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In June 2017, Pinnacle Financial Partners, Inc. (NASDAQ: PNFP) closed a $1.9 billion merger with BNC Bancorp (NASDAQ: BNCN) pursuant to which BNC merged with and into Pinnacle. With the completion of the transaction, Pinnacle becomes a Top 50 U.S. Bank. The merger will create a four state footprint concentrated in 12 of the largest urban markets in the Southeast. 

Bass, Berry & Sims has served Pinnacle as primary corporate and securities counsel for more than 15 years and served as counsel on the transaction. Our attorneys were involved in all aspects related to the agreement, including tax, employee benefits and litigation. 

Read more details about the transaction here.

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Regulation A+

It seems that lately there has been a noticeable uptick in Regulation A+ activity, including several recent Reg A+ securities offerings where the stock now successfully trades on national exchanges. In light of this activity, we have published a set of FAQs about Regulation A+ securities offerings to help companies better understand this "mini-IPO" offering process, as well as pros and cons compared to a traditional underwritten IPO.

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Privacy Perils: Simple Steps to Reduce the Risk of Identity Theft and Financial Fraud

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January 4, 2016

As we enter the new year, it's a great opportunity to gauge the healthiness of your financial credit and take precautions when it comes to preventing identify theft. Following these simple steps can help.

  1. Monitor your credit reports throughout the year. Sign up to obtain a free annual credit report at annualcreditreport.com from each service, including Equifax, Experian and Trans Union. Stagger your requests so that you'll get your file from one of the credit bureaus every four months.
  2. You can shut out ID thieves before they cause damage by placing a security freeze on your credit reports at all three major credit bureaus: Equifax (http://www.equifax.com); Experian (http://www.experian.com); and TransUnion (http://www.transunion.com). It will prevent anyone from looking at your credit report except for the companies that already have a financial relationship with you, certain government agencies and other exempt entities. To sign up, go to each bureau's home page and look for the security-freeze link.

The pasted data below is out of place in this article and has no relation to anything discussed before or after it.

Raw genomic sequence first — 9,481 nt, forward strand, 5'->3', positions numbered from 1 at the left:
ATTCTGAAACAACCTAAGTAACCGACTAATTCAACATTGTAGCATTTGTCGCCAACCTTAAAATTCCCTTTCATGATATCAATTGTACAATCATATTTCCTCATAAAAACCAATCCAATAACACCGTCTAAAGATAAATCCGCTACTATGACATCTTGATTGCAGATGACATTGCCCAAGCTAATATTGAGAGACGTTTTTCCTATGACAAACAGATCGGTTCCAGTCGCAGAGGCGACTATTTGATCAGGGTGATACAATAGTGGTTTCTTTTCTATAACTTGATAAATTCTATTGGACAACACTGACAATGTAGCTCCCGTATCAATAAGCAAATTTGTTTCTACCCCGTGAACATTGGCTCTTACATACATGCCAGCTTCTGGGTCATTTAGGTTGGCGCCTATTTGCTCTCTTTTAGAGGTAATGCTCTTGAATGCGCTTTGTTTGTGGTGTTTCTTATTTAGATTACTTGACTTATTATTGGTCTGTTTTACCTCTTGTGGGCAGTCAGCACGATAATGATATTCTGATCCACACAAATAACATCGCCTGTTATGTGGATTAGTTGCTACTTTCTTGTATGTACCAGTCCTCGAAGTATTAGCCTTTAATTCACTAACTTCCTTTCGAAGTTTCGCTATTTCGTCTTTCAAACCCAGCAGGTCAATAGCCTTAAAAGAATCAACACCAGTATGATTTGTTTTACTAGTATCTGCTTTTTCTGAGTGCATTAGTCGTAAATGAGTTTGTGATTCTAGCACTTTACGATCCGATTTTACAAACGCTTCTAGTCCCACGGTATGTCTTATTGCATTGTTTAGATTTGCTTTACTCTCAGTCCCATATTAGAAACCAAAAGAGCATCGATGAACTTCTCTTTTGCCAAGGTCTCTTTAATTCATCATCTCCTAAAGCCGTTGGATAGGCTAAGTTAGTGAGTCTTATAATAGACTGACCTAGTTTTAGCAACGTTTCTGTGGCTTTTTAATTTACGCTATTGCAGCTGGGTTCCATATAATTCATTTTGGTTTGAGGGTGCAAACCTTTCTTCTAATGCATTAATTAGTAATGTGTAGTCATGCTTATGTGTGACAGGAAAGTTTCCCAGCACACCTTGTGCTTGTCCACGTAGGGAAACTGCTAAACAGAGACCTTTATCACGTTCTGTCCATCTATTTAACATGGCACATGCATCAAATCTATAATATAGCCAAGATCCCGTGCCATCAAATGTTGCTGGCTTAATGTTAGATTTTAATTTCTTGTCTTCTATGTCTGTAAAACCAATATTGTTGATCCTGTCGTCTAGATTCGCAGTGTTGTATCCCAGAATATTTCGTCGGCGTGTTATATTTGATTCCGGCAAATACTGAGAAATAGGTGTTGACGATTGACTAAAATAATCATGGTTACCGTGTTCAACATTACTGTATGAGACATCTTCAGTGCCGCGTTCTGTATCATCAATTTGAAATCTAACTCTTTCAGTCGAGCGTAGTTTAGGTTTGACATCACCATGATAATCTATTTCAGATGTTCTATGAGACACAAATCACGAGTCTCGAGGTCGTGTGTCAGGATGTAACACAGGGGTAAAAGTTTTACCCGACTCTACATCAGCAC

3. Stealing preapproved credit offers from your mailbox to open an account is one way that a thief may obtain an account in your name. They can then watch your mailbox to steal the new card you didn't know was coming. Opt out of unsolicited credit card or insurance offers at http://www.transunion.com, or 888-5OPT-OUT.
  4. Don't wait for your monthly credit-card or checking account statements to look for suspicious activity. For added protection, sign up for online access to your accounts and check them regularly, even daily. Many credit card companies and banks also provide you with the option to sign up for alerts when a transaction is completed without the card being present, as well as notifying you of suspicious activity. Take advantage of these free services.
  5. If you suspect you've been a victim of identity theft, act quickly by contacting creditors and financial institutions to report unauthorized charges and close any compromised accounts. Place fraud alerts and security freezes, and get your credit reports from all three credit bureaus so you can review them for irregularities. File a report with your local police and the FTC, and step up your own account monitoring. The FTC has helpful resources to help you recover your identity on its website https://www.identitytheft.gov/.

Privacy Perils imageCheck out our series, Privacy Perils, to learn what steps you can take to guard your personal and company data. For more information about this topic and other cyber security concerns, please contact Bob Brewer, Tony McFarland, Elizabeth Warren or a member of our Privacy & Data Security team.

 


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